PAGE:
Since this error cannot be avoided but can only be minimised, several trials of same original data reading should be taken and recorded. The average reading should be calculated in order to increase the precision of the result. For example having the mass 138.805g and weighing the mass of the beakers with their content afterwards for 3 or 4 times and their average data will be more precise.

Systematic errors

Systematic that occurred during the experiment are listed below:

Heat Released during the reaction

In this experiment the reaction exhibits a relatively high energy that decreases to an internal energy. This reduction in energy is exhibited as heat release in the form of water vapour to the surroundings and is called an exothermic process.

In this experiment open beakers were used to measure the mass of the products of the reaction. Gas given off during the reaction escaped into the atmosphere and hence was not measured by the electronic scale. This will effect a reduction in the mass loss evident in the experiment

Electronic balance inaccuracy and inconsistency

Faulty calibration of electronic balance had led to inaccurate results. The true mass could be higher or lower than the display on the balance.

Residue on the stirring rod

After pouring the Pb(NO3)2(aq) solution into the beaker containing KI(aq) solution, a glass rod was used to stir the solution to ensure the completion of the reaction. However, after the glass rod was taken out of the solution, there were small amounts of residue of the PbI2(s) precipitate stuck onto the rod and they could not be cleaned or removed. This resulted in the mass loss of PbI2 precipitate, causing the actual total mass after the reaction to be slightly lower than the theoretical mass. By observation, the residue of precipitate left on the rod is estimated 0.005 g and thus an approximately 0.004% overall relative error.

Systematic errors

The Systematic Errors can be rectified in the following way:

Heat Release during the reaction

To minimise the error caused by releasing energy during the reaction, a lid should be immediately placed on the beaker after the reaction starts. This will seal the beaker and will help to prevent the escape of water vapour produced by the reaction. and will reduce the total mass loss.

Consequently error caused by heat release will be considerably reduced.

Electronic balance inaccuracy and inconsistency

The exact inaccuracy and inconsistency could be found by weighing an object having a mass that is already known (e.g. a pen) on the digital scale used in this experiment. Weigh it for several times and record the readings on the scale. Compare the data with the real value so the difference between the actual value and the readings on the scale will be determined. This difference can be eliminated by subtracting it from the result from this experiment.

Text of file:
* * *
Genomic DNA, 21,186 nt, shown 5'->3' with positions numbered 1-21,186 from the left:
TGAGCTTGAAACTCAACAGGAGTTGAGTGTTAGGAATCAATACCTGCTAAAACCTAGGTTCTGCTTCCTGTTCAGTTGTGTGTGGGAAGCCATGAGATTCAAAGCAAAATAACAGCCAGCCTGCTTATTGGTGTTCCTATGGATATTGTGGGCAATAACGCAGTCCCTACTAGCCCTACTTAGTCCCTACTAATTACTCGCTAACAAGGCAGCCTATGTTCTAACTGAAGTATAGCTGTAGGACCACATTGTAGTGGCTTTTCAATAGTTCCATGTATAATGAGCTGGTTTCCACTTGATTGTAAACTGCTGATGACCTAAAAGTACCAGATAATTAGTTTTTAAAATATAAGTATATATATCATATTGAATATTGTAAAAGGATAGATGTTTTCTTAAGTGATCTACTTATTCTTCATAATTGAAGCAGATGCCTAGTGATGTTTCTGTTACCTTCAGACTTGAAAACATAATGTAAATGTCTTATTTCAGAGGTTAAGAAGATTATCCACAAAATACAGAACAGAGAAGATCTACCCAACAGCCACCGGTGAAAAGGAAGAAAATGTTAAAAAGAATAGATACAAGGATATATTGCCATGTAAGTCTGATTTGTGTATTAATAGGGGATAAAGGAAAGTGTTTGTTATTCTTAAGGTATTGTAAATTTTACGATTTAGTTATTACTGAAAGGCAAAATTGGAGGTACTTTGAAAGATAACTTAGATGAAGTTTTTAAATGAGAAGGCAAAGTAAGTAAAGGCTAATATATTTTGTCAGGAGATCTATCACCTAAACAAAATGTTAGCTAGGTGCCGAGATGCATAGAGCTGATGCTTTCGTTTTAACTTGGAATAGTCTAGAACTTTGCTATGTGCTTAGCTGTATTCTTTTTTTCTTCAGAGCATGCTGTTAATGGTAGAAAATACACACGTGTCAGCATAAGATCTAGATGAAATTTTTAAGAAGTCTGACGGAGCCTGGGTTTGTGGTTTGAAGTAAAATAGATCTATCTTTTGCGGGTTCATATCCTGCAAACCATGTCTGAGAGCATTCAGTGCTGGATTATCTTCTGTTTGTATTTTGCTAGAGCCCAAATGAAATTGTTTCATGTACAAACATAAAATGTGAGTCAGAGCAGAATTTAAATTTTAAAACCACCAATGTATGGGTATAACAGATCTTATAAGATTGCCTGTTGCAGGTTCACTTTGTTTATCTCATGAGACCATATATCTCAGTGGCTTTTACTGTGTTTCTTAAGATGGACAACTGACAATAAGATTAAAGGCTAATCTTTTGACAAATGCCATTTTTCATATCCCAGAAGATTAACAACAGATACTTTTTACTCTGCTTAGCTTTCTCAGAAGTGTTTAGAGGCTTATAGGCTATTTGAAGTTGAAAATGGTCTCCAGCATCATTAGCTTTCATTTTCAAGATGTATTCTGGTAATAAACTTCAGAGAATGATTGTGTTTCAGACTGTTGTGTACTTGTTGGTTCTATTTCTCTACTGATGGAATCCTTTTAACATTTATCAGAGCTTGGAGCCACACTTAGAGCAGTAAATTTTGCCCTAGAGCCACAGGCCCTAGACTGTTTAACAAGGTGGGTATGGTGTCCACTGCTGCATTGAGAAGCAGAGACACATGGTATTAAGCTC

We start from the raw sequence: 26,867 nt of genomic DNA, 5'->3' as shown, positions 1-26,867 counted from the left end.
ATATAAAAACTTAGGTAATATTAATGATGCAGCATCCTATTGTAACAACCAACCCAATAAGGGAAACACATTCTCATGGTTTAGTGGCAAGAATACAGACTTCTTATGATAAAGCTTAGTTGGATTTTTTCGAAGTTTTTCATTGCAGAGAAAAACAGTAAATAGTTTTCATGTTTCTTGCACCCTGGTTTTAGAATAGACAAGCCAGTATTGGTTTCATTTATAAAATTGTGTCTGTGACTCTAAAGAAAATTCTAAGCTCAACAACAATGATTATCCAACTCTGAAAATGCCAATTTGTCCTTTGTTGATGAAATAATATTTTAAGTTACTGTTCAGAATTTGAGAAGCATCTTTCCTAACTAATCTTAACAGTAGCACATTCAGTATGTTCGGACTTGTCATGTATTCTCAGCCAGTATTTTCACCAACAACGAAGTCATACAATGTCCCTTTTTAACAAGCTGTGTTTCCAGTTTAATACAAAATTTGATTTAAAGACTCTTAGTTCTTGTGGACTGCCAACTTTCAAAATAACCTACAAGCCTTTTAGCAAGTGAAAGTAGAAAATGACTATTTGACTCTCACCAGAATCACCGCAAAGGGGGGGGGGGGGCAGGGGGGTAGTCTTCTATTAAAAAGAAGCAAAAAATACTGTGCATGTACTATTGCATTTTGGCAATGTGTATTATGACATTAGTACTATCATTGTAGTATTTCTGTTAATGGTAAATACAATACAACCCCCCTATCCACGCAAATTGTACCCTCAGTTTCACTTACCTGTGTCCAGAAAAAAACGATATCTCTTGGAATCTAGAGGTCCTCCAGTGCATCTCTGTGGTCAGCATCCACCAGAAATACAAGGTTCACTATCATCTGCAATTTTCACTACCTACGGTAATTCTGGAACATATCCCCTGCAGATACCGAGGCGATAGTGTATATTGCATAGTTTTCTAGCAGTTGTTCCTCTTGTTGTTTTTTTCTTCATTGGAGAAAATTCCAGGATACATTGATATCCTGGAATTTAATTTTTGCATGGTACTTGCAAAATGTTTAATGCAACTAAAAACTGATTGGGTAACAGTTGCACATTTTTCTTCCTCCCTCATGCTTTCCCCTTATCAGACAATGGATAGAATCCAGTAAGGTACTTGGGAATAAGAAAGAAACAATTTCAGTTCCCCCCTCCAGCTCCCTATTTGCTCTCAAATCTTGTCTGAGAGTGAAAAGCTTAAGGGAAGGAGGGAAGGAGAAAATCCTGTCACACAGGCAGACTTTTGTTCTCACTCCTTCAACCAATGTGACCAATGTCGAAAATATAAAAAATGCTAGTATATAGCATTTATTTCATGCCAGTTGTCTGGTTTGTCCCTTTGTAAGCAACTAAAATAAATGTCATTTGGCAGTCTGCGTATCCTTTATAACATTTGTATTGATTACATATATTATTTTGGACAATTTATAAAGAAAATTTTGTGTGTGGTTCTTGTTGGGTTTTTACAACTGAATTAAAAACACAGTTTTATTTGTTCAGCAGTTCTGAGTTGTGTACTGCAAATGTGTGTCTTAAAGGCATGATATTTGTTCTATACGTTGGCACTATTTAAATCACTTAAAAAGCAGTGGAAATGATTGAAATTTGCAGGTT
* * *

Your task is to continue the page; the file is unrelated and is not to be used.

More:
This experiment can also be enhanced by weighing the known object using other digital balances. By comparing their values with the real value a more precise balance could be utilised in sequent experiment.

Residue on the stirring rod

Using stirring rod reduced the efficiency of the experiment as there were some residue of precipitate left on the stirring rod and they could not be removed. Alternatively, shaking the beaker gently would be a better way to ensure the reaction is completed because this avoids any direct contact between the experiment apparatus (other than the beaker) and the products.

Also, weighing the rod with the beakers before and after reaction could avoid the errors generated by the stirring rod. Therefore, total mass loss caused by loss of the precipitate could be prevented.


Mistakes occurred were recorded in the Qualitative Table. Most listed can be associated with a reduction in mass loss.

Lead (II) Nitrate was not thoroughly transferred into the beaker.

Spillage of the solution while transferring for weighing will affect the result an estimate of 0.005g or 0.004% of errors taking place(by observing the spillage and roughly estimating its mass).


To avoid the Mistakes in future experiments the following modifications can be made:

A dropper should be used for transferring the solutions in this experiment so that the Lead (II) Nitrate and Potassium Iodide solutions can be transferred from their respective measuring cylinders to the beakers more safely and conveniently and without spilling. Take time to do the experiment so as to prevent spillage while transferring the beakers (after reaction) for weighing.

Reference list

Ed Durnford . 1999. The Law of Conservation of Mass. [ONLINE] Available at: [Accessed 10 April 2013].

2013. quantitative chemistry: heat and chemical reactions. [ONLINE] Available at: [Accessed 11 April 2013].

2013. Conservation of Mass Lab. [ONLINE] Available at: [Accessed 11 April 2013].

2013. report format: experiment #3 conservation of matter . [ONLINE] Available at: [Accessed 11 April 2013].

2013. Lavoisier and the Law of Conservation of Mass. [ONLINE] Available at: [Accessed 11 April 2013].

mh99320. (2010). High School Chemistry Lab - Law of Conservation of Mass. [Online Video]. 01 June. Available from:[Accessed: 11 April 2013].